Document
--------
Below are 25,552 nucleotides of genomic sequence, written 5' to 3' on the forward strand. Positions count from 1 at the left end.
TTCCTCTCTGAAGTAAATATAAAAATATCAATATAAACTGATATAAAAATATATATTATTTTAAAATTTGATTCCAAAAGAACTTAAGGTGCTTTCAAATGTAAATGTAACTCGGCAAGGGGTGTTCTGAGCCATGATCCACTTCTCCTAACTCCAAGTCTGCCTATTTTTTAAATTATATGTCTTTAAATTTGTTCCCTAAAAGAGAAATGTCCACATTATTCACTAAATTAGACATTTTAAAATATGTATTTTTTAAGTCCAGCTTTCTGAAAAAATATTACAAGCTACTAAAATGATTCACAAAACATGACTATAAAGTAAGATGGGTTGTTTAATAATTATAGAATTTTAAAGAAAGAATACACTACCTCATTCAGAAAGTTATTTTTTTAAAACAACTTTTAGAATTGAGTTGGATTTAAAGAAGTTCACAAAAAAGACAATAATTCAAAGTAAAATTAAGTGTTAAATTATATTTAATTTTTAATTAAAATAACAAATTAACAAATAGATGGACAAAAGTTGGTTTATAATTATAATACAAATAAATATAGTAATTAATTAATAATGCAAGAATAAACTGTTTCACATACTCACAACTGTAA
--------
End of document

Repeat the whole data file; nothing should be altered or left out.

Below are 25,552 nucleotides of genomic sequence, written 5' to 3' on the forward strand. Positions count from 1 at the left end.
TTCCTCTCTGAAGTAAATATAAAAATATCAATATAAACTGATATAAAAATATATATTATTTTAAAATTTGATTCCAAAAGAACTTAAGGTGCTTTCAAATGTAAATGTAACTCGGCAAGGGGTGTTCTGAGCCATGATCCACTTCTCCTAACTCCAAGTCTGCCTATTTTTTAAATTATATGTCTTTAAATTTGTTCCCTAAAAGAGAAATGTCCACATTATTCACTAAATTAGACATTTTAAAATATGTATTTTTTAAGTCCAGCTTTCTGAAAAAATATTACAAGCTACTAAAATGATTCACAAAACATGACTATAAAGTAAGATGGGTTGTTTAATAATTATAGAATTTTAAAGAAAGAATACACTACCTCATTCAGAAAGTTATTTTTTTAAAACAACTTTTAGAATTGAGTTGGATTTAAAGAAGTTCACAAAAAAGACAATAATTCAAAGTAAAATTAAGTGTTAAATTATATTTAATTTTTAATTAAAATAACAAATTAACAAATAGATGGACAAAAGTTGGTTTATAATTATAATACAAATAAATATAGTAATTAATTAATAATGCAAGAATAAACTGTTTCACATACTCACAACTGTAA